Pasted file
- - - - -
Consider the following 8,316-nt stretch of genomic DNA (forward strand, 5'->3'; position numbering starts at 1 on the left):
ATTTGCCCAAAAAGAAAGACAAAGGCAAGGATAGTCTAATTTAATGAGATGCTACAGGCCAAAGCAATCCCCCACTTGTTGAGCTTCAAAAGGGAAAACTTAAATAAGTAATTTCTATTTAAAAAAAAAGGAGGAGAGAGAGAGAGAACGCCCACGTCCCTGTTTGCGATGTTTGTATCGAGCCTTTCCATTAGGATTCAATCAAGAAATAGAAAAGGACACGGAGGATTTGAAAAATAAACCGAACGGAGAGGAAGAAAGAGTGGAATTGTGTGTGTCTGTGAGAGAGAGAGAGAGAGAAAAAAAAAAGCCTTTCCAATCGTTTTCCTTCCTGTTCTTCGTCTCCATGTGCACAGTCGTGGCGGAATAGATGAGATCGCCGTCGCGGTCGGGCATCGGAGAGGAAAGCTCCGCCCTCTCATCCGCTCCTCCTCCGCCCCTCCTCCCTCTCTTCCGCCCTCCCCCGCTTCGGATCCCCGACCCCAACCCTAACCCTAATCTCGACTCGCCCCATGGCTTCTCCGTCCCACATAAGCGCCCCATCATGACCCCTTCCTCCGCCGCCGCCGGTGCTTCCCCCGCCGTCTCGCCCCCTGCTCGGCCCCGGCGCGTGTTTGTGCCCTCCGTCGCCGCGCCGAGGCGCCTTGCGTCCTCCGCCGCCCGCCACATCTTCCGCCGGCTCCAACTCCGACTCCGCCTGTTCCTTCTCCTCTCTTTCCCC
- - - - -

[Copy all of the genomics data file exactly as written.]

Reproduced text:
Consider the following 8,316-nt stretch of genomic DNA (forward strand, 5'->3'; position numbering starts at 1 on the left):
ATTTGCCCAAAAAGAAAGACAAAGGCAAGGATAGTCTAATTTAATGAGATGCTACAGGCCAAAGCAATCCCCCACTTGTTGAGCTTCAAAAGGGAAAACTTAAATAAGTAATTTCTATTTAAAAAAAAAGGAGGAGAGAGAGAGAGAACGCCCACGTCCCTGTTTGCGATGTTTGTATCGAGCCTTTCCATTAGGATTCAATCAAGAAATAGAAAAGGACACGGAGGATTTGAAAAATAAACCGAACGGAGAGGAAGAAAGAGTGGAATTGTGTGTGTCTGTGAGAGAGAGAGAGAGAGAAAAAAAAAAGCCTTTCCAATCGTTTTCCTTCCTGTTCTTCGTCTCCATGTGCACAGTCGTGGCGGAATAGATGAGATCGCCGTCGCGGTCGGGCATCGGAGAGGAAAGCTCCGCCCTCTCATCCGCTCCTCCTCCGCCCCTCCTCCCTCTCTTCCGCCCTCCCCCGCTTCGGATCCCCGACCCCAACCCTAACCCTAATCTCGACTCGCCCCATGGCTTCTCCGTCCCACATAAGCGCCCCATCATGACCCCTTCCTCCGCCGCCGCCGGTGCTTCCCCCGCCGTCTCGCCCCCTGCTCGGCCCCGGCGCGTGTTTGTGCCCTCCGTCGCCGCGCCGAGGCGCCTTGCGTCCTCCGCCGCCCGCCACATCTTCCGCCGGCTCCAACTCCGACTCCGCCTGTTCCTTCTCCTCTCTTTCCCC